Once introduced in the body, the virus targets the macrophages and monocytes rendering them ineffective (Hoenen, Groseth, Falzarano & Feldmann, 2006). The virus utilizes the inflammatory cells for fast spread into the body. Effect on macrophages elicits inflammatory response and production of cytokines. The cytokines increases epithelial permeability and increase while increased inflammatory cells, which comprise of macrophages increases the room for virus multiplication. The virus also attacks the liver cells; thus, impairing the ability of the toxins to be neutralized by the body in the liver. The viruses us the GP-mediated receptors to penetrate into the endothelial cells (Hoenen, Groseth, Falzarano & Feldmann, 2006). The process result in trapping the white blood cells in the blood system while the macrophages and monocytes continues to produce factors that destroys the endothelial cells and activating coagulation. Therefore, the infected person is at great risk of hypovolemic and haemorrhagic shock.

3.4 Vulnerable Populations

Based on the pathogenesis of the disease, the immune system is adversely affected. People with compromised body immune system are at high risk of contracting the Ebola virus (Lefebvre et al., 2014). These include children, pregnant women, the elderly, and those already seek (UNICEF, 2015). In addition, health care workers attending to the sick have an accelerated risk for Ebola virus, due to their increases possibility of being exposed to patients’ fluids (WHO, 2015). The relative and those close to the infected person are also at risk of Ebola virus due to possibility of being exposed to the infected person’s body fluids (Lefebvre et al., 2014), especially in cases of late diagnosis.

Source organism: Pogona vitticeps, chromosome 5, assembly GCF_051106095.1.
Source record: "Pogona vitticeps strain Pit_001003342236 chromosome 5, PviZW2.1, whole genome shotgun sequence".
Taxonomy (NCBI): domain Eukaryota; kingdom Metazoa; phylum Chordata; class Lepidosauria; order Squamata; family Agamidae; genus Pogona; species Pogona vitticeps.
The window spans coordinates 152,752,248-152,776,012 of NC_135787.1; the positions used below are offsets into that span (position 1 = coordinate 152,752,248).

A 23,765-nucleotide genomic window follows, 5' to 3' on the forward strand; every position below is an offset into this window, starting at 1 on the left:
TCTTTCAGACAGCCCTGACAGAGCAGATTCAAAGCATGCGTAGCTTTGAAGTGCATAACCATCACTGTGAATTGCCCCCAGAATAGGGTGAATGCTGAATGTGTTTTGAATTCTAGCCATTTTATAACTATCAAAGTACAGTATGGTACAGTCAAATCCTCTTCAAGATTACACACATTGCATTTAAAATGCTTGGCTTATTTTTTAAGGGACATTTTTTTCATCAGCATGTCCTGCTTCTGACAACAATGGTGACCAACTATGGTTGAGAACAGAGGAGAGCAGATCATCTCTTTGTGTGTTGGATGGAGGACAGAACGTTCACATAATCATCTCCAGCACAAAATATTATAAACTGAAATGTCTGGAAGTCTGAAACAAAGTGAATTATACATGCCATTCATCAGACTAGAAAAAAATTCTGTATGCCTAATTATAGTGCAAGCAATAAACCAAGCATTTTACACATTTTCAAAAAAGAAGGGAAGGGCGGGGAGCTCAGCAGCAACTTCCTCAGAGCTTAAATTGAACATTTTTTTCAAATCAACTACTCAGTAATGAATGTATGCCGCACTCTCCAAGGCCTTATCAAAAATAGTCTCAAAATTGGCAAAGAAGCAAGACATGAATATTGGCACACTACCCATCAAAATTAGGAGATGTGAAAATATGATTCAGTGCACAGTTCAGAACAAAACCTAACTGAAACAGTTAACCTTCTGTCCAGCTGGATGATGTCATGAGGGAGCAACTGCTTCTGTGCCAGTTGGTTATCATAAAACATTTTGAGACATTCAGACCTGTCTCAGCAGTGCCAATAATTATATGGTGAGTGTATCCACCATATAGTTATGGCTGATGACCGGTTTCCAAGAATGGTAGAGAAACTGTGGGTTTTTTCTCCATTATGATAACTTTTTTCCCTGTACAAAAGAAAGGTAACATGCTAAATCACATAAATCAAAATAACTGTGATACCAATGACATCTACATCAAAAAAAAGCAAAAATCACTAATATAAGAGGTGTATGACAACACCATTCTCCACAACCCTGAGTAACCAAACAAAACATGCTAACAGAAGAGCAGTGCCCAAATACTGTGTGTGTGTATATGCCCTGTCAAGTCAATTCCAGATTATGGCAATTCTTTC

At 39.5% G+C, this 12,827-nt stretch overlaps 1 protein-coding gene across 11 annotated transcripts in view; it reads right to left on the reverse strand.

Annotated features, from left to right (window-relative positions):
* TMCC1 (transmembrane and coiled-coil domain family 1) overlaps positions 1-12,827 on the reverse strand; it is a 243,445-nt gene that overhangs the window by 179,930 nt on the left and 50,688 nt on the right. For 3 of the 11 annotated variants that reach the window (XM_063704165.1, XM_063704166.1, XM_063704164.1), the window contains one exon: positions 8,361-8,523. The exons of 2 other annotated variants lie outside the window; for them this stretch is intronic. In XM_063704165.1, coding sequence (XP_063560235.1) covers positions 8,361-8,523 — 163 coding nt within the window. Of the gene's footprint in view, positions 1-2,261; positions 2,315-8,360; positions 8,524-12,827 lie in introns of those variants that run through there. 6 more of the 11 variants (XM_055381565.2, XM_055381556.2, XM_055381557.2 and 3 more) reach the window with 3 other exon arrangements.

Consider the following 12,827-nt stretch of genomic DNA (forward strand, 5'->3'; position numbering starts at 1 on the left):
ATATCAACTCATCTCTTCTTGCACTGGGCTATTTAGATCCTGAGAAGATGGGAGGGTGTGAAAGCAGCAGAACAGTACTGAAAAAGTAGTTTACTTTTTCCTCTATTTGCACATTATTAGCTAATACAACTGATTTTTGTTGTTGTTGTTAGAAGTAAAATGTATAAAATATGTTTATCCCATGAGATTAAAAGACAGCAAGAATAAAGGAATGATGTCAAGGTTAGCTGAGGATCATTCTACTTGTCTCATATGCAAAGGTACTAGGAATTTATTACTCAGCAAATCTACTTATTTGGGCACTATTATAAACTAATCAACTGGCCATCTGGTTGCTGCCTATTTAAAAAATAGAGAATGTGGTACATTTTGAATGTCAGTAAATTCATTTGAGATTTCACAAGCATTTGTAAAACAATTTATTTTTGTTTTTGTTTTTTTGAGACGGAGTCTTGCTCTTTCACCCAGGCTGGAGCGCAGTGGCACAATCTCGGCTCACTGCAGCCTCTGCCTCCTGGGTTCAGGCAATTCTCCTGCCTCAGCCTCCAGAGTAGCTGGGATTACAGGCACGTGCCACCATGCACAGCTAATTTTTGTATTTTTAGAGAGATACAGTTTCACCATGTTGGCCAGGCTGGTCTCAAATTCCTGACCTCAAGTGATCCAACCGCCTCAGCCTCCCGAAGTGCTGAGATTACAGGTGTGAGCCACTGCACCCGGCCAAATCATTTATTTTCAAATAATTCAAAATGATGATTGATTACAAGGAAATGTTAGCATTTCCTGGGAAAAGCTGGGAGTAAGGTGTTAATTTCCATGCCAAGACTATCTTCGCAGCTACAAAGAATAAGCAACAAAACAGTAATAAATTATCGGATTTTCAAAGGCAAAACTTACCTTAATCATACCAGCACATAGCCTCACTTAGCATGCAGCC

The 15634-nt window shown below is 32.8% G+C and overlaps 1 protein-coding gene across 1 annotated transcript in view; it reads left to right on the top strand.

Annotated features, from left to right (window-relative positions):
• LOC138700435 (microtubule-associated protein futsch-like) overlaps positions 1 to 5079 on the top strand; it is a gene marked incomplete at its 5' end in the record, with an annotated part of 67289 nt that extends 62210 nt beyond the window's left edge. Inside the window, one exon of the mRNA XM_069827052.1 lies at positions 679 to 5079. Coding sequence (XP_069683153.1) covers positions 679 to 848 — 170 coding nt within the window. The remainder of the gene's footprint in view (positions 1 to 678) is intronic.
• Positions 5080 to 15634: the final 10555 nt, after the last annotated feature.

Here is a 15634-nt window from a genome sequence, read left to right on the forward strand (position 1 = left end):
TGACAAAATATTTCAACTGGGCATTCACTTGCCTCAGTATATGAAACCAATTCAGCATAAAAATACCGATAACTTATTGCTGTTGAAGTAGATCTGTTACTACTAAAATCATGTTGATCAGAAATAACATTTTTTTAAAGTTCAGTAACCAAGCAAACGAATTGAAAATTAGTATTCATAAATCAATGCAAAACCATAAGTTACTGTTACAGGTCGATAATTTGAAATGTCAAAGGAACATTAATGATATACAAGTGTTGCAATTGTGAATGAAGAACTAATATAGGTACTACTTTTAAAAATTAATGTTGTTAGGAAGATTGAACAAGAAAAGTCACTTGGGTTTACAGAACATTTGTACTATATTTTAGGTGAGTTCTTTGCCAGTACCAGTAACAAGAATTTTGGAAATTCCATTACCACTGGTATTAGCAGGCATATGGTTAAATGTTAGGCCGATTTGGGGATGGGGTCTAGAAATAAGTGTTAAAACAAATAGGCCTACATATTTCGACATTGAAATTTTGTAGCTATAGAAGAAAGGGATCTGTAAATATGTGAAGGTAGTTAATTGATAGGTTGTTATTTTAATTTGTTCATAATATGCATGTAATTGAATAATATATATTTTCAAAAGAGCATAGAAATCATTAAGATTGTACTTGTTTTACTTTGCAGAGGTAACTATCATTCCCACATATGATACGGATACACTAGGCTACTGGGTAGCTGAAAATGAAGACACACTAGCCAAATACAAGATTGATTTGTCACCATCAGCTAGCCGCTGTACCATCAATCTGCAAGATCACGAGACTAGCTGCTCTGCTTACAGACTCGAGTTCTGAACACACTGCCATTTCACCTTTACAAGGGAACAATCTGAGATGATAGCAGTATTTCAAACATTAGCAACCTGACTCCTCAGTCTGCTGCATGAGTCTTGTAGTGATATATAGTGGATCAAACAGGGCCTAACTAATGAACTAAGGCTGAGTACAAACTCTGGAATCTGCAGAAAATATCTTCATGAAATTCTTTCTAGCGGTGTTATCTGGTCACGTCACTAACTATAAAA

3.4  The Threat of Ebola Virus in Congested Environment

Ebola Virus Disease is not airborne, but requires a susceptible person physically coming in contact with secretions or fluids from the infected person (Tan, Korkmaz, Reiter & Manchester, 2014). Such contact can be directly (touching the infected person’s bodily matter) or indirectly such as touching contaminated surfaces). In a congested such as a commercial air-travel can experience may have people sharing utilities such as toilets, checkpoints, seats, shaking hands, having direct body contact or excretes such as vomits (Koonin et al., 2015). These close contact increases the risk of people commercial air travel becoming exposed to Ebola. However, since the virus does not spread by air, being close, but not having contact to bodily fluids cannot risk contracting the virus. Following the West Africa Ebola outbreak, several countries imposed travel bans to the West African region in fear of “importing” the problem. Later on, World Health Organization (WHO) and Center for Disease Control and Prevention (CDC) offered guideline on safe travel. These measures involved border check, Ebola screening before and after a flight, and guidelines for air medical travel of individuals already diagnosed with Ebola Virus Disease.

3.5  Permissible Population Based Exposure

Quantifying the permissible exposure levels for Ebola virus has been challenging due to lack of active human experiment (Hoenen, Groseth, Falzarano & Feldmann, 2006). Much of the details regarding Ebola pathogenesis has been established through laboratory experiments. In addition, the virus multiplies at a fast rate, compromising any chances of allowing exposed individuals into the population. Therefore, there is inadequate of literature on the permissible population based exposure for the Ebola virus.

3.6  Public Health Implications of Ebola Virus